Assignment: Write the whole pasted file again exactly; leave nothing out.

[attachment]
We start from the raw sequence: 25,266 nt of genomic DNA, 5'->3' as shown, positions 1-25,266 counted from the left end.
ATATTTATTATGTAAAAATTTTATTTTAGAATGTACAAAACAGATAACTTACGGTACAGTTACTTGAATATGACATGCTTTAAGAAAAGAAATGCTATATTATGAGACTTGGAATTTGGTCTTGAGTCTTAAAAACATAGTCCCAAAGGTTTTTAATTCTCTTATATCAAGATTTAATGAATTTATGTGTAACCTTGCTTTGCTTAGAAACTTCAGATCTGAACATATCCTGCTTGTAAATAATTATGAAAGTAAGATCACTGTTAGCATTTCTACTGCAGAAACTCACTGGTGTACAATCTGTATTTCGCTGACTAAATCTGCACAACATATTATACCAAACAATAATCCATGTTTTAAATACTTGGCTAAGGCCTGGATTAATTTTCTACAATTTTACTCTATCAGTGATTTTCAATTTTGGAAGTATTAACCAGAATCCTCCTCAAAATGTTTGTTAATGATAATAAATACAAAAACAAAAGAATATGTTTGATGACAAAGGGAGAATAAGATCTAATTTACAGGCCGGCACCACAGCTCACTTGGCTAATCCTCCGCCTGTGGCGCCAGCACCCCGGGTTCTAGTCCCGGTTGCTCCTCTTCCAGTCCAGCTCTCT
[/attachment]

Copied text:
We start from the raw sequence: 25,266 nt of genomic DNA, 5'->3' as shown, positions 1-25,266 counted from the left end.
ATATTTATTATGTAAAAATTTTATTTTAGAATGTACAAAACAGATAACTTACGGTACAGTTACTTGAATATGACATGCTTTAAGAAAAGAAATGCTATATTATGAGACTTGGAATTTGGTCTTGAGTCTTAAAAACATAGTCCCAAAGGTTTTTAATTCTCTTATATCAAGATTTAATGAATTTATGTGTAACCTTGCTTTGCTTAGAAACTTCAGATCTGAACATATCCTGCTTGTAAATAATTATGAAAGTAAGATCACTGTTAGCATTTCTACTGCAGAAACTCACTGGTGTACAATCTGTATTTCGCTGACTAAATCTGCACAACATATTATACCAAACAATAATCCATGTTTTAAATACTTGGCTAAGGCCTGGATTAATTTTCTACAATTTTACTCTATCAGTGATTTTCAATTTTGGAAGTATTAACCAGAATCCTCCTCAAAATGTTTGTTAATGATAATAAATACAAAAACAAAAGAATATGTTTGATGACAAAGGGAGAATAAGATCTAATTTACAGGCCGGCACCACAGCTCACTTGGCTAATCCTCCGCCTGTGGCGCCAGCACCCCGGGTTCTAGTCCCGGTTGCTCCTCTTCCAGTCCAGCTCTCT